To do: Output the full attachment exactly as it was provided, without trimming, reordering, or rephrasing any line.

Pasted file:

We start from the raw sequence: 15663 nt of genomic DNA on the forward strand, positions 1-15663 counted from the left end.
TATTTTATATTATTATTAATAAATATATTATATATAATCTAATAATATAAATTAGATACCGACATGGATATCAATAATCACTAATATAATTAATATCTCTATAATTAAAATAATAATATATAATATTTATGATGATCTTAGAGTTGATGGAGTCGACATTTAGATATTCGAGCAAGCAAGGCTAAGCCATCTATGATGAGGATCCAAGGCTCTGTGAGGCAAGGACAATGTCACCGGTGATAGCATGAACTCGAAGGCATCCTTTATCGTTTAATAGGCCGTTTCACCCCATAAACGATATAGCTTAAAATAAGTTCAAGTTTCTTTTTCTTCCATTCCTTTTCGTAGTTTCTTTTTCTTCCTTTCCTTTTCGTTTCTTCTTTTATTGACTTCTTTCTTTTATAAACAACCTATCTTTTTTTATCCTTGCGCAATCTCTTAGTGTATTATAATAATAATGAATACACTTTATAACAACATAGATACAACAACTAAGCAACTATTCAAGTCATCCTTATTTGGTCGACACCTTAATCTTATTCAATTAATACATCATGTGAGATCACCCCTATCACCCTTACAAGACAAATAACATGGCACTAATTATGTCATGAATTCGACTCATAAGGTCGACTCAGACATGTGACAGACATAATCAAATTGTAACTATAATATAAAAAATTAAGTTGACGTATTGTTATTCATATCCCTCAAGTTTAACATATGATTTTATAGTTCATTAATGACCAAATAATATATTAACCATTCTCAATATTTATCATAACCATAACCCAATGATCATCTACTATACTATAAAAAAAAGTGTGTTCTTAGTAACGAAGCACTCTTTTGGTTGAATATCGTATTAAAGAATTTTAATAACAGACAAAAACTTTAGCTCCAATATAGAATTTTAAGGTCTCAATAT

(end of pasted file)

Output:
We start from the raw sequence: 15663 nt of genomic DNA on the forward strand, positions 1-15663 counted from the left end.
TATTTTATATTATTATTAATAAATATATTATATATAATCTAATAATATAAATTAGATACCGACATGGATATCAATAATCACTAATATAATTAATATCTCTATAATTAAAATAATAATATATAATATTTATGATGATCTTAGAGTTGATGGAGTCGACATTTAGATATTCGAGCAAGCAAGGCTAAGCCATCTATGATGAGGATCCAAGGCTCTGTGAGGCAAGGACAATGTCACCGGTGATAGCATGAACTCGAAGGCATCCTTTATCGTTTAATAGGCCGTTTCACCCCATAAACGATATAGCTTAAAATAAGTTCAAGTTTCTTTTTCTTCCATTCCTTTTCGTAGTTTCTTTTTCTTCCTTTCCTTTTCGTTTCTTCTTTTATTGACTTCTTTCTTTTATAAACAACCTATCTTTTTTTATCCTTGCGCAATCTCTTAGTGTATTATAATAATAATGAATACACTTTATAACAACATAGATACAACAACTAAGCAACTATTCAAGTCATCCTTATTTGGTCGACACCTTAATCTTATTCAATTAATACATCATGTGAGATCACCCCTATCACCCTTACAAGACAAATAACATGGCACTAATTATGTCATGAATTCGACTCATAAGGTCGACTCAGACATGTGACAGACATAATCAAATTGTAACTATAATATAAAAAATTAAGTTGACGTATTGTTATTCATATCCCTCAAGTTTAACATATGATTTTATAGTTCATTAATGACCAAATAATATATTAACCATTCTCAATATTTATCATAACCATAACCCAATGATCATCTACTATACTATAAAAAAAAGTGTGTTCTTAGTAACGAAGCACTCTTTTGGTTGAATATCGTATTAAAGAATTTTAATAACAGACAAAAACTTTAGCTCCAATATAGAATTTTAAGGTCTCAATAT